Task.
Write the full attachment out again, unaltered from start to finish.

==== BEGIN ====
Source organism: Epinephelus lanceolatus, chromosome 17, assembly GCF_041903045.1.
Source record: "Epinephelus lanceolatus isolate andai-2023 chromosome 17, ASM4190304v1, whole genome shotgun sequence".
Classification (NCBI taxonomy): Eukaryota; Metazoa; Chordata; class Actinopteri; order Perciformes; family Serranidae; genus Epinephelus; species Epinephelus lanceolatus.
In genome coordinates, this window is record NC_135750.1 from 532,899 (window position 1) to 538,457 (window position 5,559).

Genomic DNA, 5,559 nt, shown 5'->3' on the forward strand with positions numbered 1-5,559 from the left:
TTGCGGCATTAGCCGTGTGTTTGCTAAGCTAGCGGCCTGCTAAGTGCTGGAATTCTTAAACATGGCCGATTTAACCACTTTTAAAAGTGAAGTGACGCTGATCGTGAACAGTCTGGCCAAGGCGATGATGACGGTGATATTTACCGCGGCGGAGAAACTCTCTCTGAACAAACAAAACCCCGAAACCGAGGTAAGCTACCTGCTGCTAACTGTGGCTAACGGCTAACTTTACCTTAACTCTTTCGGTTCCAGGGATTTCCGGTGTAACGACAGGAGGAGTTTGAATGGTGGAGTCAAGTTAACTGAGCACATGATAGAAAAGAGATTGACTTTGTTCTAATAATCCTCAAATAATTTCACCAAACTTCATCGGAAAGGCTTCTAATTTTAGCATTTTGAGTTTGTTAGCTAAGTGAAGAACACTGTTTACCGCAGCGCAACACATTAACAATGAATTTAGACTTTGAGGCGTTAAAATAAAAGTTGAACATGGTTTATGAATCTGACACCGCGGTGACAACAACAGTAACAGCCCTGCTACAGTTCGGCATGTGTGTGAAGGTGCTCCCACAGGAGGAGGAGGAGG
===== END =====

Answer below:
Source organism: Epinephelus lanceolatus, chromosome 17, assembly GCF_041903045.1.
Source record: "Epinephelus lanceolatus isolate andai-2023 chromosome 17, ASM4190304v1, whole genome shotgun sequence".
Classification (NCBI taxonomy): Eukaryota; Metazoa; Chordata; class Actinopteri; order Perciformes; family Serranidae; genus Epinephelus; species Epinephelus lanceolatus.
In genome coordinates, this window is record NC_135750.1 from 532,899 (window position 1) to 538,457 (window position 5,559).

Genomic DNA, 5,559 nt, shown 5'->3' on the forward strand with positions numbered 1-5,559 from the left:
TTGCGGCATTAGCCGTGTGTTTGCTAAGCTAGCGGCCTGCTAAGTGCTGGAATTCTTAAACATGGCCGATTTAACCACTTTTAAAAGTGAAGTGACGCTGATCGTGAACAGTCTGGCCAAGGCGATGATGACGGTGATATTTACCGCGGCGGAGAAACTCTCTCTGAACAAACAAAACCCCGAAACCGAGGTAAGCTACCTGCTGCTAACTGTGGCTAACGGCTAACTTTACCTTAACTCTTTCGGTTCCAGGGATTTCCGGTGTAACGACAGGAGGAGTTTGAATGGTGGAGTCAAGTTAACTGAGCACATGATAGAAAAGAGATTGACTTTGTTCTAATAATCCTCAAATAATTTCACCAAACTTCATCGGAAAGGCTTCTAATTTTAGCATTTTGAGTTTGTTAGCTAAGTGAAGAACACTGTTTACCGCAGCGCAACACATTAACAATGAATTTAGACTTTGAGGCGTTAAAATAAAAGTTGAACATGGTTTATGAATCTGACACCGCGGTGACAACAACAGTAACAGCCCTGCTACAGTTCGGCATGTGTGTGAAGGTGCTCCCACAGGAGGAGGAGGAGG